As senior officials of FIFA expressed outrage in the Press about this kind of spying today. After I emailed our PM, deputy PM, the BBC and the Daily Telegraph about it.

    Just so we know where our Belgian arbiter sits you understand………

  12. Good article Tony – I enjoy this site very much 🙂

    I agree with your overall point but I must say that waking away from a home mortgage is not always an immoral thing to do.

    A mortgage is an agreement between the provider and the borrower. If it is advantageous to the provider to sell the house and leave the borrower homeless he will do so in a second. Then why should a borrower stay in his house if it is not beneficial to do so?

  13. Rhys, I am sorry to say that I really don’t follow your argument at all, and I don’t know what many of the points you are making are all about. I simply don’t have the knowledge of the events that you are writing about, and because you give no detail, I can’t follow the points.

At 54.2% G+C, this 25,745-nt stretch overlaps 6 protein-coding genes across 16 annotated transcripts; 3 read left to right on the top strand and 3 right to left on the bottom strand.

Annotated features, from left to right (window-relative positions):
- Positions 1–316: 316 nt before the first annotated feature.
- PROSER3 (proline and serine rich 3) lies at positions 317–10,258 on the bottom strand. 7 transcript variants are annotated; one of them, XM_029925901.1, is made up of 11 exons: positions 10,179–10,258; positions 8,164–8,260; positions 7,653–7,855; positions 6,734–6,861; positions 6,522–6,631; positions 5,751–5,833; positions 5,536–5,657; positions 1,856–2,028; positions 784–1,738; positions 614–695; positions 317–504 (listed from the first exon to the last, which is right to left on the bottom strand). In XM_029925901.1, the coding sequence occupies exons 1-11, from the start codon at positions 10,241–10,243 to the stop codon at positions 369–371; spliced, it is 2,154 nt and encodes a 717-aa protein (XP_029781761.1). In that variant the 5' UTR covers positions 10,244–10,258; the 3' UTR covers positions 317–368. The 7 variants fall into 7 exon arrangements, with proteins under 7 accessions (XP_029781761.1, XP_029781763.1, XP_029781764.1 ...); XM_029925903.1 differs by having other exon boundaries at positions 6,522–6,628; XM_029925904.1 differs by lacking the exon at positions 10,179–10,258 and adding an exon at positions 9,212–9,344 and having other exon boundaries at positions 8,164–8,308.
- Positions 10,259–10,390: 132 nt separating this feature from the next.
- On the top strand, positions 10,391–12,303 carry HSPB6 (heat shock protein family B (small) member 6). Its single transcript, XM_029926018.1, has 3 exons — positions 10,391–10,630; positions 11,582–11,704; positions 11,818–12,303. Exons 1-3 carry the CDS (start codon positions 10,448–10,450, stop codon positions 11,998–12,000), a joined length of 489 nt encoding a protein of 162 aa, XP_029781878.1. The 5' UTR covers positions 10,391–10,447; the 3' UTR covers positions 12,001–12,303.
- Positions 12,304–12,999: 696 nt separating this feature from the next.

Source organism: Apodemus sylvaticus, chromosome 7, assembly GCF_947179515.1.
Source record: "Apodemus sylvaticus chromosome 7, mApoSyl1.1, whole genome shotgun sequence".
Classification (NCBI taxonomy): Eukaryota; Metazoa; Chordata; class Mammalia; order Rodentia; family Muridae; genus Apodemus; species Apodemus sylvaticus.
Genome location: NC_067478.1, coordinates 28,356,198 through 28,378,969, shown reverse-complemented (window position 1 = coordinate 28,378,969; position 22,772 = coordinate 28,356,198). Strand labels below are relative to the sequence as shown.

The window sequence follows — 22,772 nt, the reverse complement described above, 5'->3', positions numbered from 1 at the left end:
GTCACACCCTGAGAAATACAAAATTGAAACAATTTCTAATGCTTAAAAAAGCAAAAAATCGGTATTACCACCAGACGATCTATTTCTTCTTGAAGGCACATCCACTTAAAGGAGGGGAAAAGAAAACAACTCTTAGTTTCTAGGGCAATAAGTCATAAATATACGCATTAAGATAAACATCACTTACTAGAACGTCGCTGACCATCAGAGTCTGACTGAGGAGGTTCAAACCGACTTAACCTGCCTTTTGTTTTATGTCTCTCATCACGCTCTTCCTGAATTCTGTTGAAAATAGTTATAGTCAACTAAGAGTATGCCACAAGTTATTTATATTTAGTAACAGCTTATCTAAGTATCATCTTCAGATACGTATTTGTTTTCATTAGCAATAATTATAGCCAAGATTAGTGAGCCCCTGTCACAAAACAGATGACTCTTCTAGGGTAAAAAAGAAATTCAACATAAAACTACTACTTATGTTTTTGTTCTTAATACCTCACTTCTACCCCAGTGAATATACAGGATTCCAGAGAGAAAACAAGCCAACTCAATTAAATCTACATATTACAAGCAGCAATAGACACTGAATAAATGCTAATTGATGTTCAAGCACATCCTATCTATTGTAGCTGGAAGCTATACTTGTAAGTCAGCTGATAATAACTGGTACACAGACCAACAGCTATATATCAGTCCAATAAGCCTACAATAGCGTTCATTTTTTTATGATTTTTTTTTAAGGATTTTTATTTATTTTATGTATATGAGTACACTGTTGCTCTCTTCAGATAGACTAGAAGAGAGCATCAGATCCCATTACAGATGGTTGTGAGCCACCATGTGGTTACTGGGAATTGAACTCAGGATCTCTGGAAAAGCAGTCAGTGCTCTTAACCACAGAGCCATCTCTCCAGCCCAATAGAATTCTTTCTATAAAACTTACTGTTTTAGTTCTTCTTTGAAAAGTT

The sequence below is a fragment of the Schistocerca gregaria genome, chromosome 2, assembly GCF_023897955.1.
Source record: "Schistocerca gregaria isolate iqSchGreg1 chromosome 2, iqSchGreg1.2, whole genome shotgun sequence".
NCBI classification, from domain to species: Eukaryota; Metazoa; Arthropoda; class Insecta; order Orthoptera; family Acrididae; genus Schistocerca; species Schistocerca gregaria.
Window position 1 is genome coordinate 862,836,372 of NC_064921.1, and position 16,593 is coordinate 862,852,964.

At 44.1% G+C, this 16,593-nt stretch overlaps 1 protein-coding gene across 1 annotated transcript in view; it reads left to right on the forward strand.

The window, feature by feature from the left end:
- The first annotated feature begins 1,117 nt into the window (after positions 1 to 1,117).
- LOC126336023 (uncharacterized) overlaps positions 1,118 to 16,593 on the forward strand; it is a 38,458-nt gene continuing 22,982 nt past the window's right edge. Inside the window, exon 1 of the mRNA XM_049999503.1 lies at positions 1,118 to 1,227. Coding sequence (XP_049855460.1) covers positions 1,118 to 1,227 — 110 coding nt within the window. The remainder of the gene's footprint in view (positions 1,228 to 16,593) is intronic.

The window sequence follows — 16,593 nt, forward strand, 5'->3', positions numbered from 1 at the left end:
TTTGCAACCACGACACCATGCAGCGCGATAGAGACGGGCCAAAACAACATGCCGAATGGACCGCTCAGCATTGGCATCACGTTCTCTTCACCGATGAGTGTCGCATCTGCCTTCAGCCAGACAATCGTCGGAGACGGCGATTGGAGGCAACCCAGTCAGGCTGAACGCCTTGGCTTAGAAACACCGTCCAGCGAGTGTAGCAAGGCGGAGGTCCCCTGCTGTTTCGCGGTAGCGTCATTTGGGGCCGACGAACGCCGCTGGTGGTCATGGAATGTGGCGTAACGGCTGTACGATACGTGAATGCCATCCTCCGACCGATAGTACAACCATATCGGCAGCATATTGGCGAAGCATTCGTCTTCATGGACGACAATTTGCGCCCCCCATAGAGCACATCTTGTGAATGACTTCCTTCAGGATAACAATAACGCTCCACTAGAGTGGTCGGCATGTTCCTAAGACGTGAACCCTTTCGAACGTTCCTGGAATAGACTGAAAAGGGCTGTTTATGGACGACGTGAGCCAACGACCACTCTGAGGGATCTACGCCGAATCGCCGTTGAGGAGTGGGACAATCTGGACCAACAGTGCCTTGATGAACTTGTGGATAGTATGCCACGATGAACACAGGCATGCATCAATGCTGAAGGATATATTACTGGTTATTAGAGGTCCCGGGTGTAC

I think that when an article is published here, the writer (be it me, Walter, or anyone else) tries to set out clearly his position and develop the argument. Facts are given and conclusions drawn.

    But in the piece you have written above, I can’t separate the facts from the conclusions, and you have lost me completely. I’m sure that’s just me not focussing properly, but I’m sorry, I can’t reply, because I don’t understand.

    May I add one other thing. I have gathered over the course of a number of posts that you feel that it is not right that Walter, as a citizen of Belgium, should criticise the way certain things are organised in English football.

    OK, that’s your point of view, but as far as I understand what you are saying, you are taking that further and turning your point of view into an attack on Walter personally, and I don’t think that is reasonable on this site.